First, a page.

www.lgt.com

Share:
Reading time: 8 min
Ancient, historical building made out of stone
Ancient, historical building made out of stone

Sunrise in Persepolis, capital of the ancient Achaemenid kingdom. From this particular Persian empire, Greece would have been the Near West, China the Near East, and current-day Cambodia the Middle East

History and its related language are written by the victors; but as history changes sometimes redundant terminology remains in use. One such term is the phrase Middle East, which is outdated, colonialist, increasingly pejorative, and should be consigned to the same dustbin as “Near East” and “Darkest Africa”, writes Darius Sanai

Are you a Far Easterner? Or maybe a Near Easterner? Do you know anyone who still describes themselves in this way? I don’t. Conversely, I know people from East Asia and people from South Asia.

Interesting animal Illustration engraved in a stone wall

Bas relief at Persepolis. Nobody referred to its residents as Middle Easterners: each empire believes itself to be at the centre of civilisation, an often hubristic view which becomes more exposed as empires recede

And yet, I am, apparently, a Middle Easterner. The phrase is house style to describe the region in all the world’s leading media, whatever its political viewpoint, from the BBC and the Economist to the New York Times, CNN and Fox News. The term is used to describe the swathe of countries from Iran (where I am from) in the north to Yemen in the south. The Middle East sometimes also refers to places further west, like Lebanon, Israel, Palestine and even Egypt, which is in Africa.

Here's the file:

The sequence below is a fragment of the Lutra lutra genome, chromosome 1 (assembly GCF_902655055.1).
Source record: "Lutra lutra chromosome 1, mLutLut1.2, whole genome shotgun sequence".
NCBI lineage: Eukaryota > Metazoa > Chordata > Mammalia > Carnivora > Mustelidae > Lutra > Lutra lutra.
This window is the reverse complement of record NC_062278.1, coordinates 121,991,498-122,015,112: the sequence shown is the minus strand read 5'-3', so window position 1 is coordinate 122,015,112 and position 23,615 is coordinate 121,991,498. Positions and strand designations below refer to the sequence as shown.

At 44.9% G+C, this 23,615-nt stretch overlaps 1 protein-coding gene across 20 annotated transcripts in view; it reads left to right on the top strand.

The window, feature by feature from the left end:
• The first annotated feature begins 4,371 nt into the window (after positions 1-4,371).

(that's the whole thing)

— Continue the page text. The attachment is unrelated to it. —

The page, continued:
Middle East is a redundant term, as steeped in colonialist “orientalist” perception as the term Far East. “East” refers to a comparative longitude from: London and Paris, one-time colonial hubs; and it’s the Middle because it’s between the Near and the Far East from their perspective.

Follow LUX on Instagram: luxthemagazine

Yet nobody would describe China or Japan as the Far East now, or Palestine as the Near East, and rightly so. (Although the French, always slower to bend to what they see as political correctness, still use the term “Proche-Orient”, referring to its “Proche”-ness to the Quai d’Orsay, where geopolitical machinations ferment.)

The “Far” East was far to the east from the centres of global power of a couple of a couple of hundred years ago, although not far at all from the centre of the Hang dynasty. Shanghai, technically part of the Far East, is near west when viewed from Japan or Korea.

Construction site with stone building on a desert like ground

Persepolis, in modern-day Iran. Each empire creates a world view and terminology on its own terms. The Persians ruled the ancient world from Persepolis until their defeat by the Greeks. Our own reference to the Middle East is a construct of western European empires which finally disappeared after World War II

Equally the “Near” East (comprising Beirut, Istanbul/Constantinople and so on) is quite far west when observed from Khmer empire in northern Cambodia and north, not east, of the Ethiopian empire, and the term was phased out of polite usage at the end of the 20th century.

“Middle East” has also become a perjorative: we all know what kind of image the words “Middle Eastern man” conjure up.